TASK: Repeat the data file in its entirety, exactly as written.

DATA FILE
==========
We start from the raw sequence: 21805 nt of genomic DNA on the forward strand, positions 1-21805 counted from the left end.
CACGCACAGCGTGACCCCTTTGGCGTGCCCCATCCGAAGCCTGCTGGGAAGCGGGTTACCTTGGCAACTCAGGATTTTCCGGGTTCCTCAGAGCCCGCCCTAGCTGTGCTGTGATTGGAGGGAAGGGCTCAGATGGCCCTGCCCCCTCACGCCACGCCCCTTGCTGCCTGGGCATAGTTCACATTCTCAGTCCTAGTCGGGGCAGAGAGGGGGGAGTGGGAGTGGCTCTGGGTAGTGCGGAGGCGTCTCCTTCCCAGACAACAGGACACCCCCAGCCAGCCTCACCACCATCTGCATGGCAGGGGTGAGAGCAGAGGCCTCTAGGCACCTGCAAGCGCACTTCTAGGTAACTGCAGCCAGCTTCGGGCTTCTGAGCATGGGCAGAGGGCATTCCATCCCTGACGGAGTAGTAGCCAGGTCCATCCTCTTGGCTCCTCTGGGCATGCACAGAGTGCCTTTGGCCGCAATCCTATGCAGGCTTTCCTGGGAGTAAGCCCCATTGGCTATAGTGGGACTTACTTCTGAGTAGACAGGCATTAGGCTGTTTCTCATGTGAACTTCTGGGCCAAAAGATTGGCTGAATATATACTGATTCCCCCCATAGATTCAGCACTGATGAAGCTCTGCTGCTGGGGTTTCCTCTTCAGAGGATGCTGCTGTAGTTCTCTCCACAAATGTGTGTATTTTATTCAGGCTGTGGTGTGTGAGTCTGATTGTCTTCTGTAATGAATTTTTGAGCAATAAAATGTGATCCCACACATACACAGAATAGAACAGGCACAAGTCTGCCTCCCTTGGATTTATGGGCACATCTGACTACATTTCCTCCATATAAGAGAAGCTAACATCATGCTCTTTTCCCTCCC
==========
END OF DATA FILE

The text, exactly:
We start from the raw sequence: 21805 nt of genomic DNA on the forward strand, positions 1-21805 counted from the left end.
CACGCACAGCGTGACCCCTTTGGCGTGCCCCATCCGAAGCCTGCTGGGAAGCGGGTTACCTTGGCAACTCAGGATTTTCCGGGTTCCTCAGAGCCCGCCCTAGCTGTGCTGTGATTGGAGGGAAGGGCTCAGATGGCCCTGCCCCCTCACGCCACGCCCCTTGCTGCCTGGGCATAGTTCACATTCTCAGTCCTAGTCGGGGCAGAGAGGGGGGAGTGGGAGTGGCTCTGGGTAGTGCGGAGGCGTCTCCTTCCCAGACAACAGGACACCCCCAGCCAGCCTCACCACCATCTGCATGGCAGGGGTGAGAGCAGAGGCCTCTAGGCACCTGCAAGCGCACTTCTAGGTAACTGCAGCCAGCTTCGGGCTTCTGAGCATGGGCAGAGGGCATTCCATCCCTGACGGAGTAGTAGCCAGGTCCATCCTCTTGGCTCCTCTGGGCATGCACAGAGTGCCTTTGGCCGCAATCCTATGCAGGCTTTCCTGGGAGTAAGCCCCATTGGCTATAGTGGGACTTACTTCTGAGTAGACAGGCATTAGGCTGTTTCTCATGTGAACTTCTGGGCCAAAAGATTGGCTGAATATATACTGATTCCCCCCATAGATTCAGCACTGATGAAGCTCTGCTGCTGGGGTTTCCTCTTCAGAGGATGCTGCTGTAGTTCTCTCCACAAATGTGTGTATTTTATTCAGGCTGTGGTGTGTGAGTCTGATTGTCTTCTGTAATGAATTTTTGAGCAATAAAATGTGATCCCACACATACACAGAATAGAACAGGCACAAGTCTGCCTCCCTTGGATTTATGGGCACATCTGACTACATTTCCTCCATATAAGAGAAGCTAACATCATGCTCTTTTCCCTCCC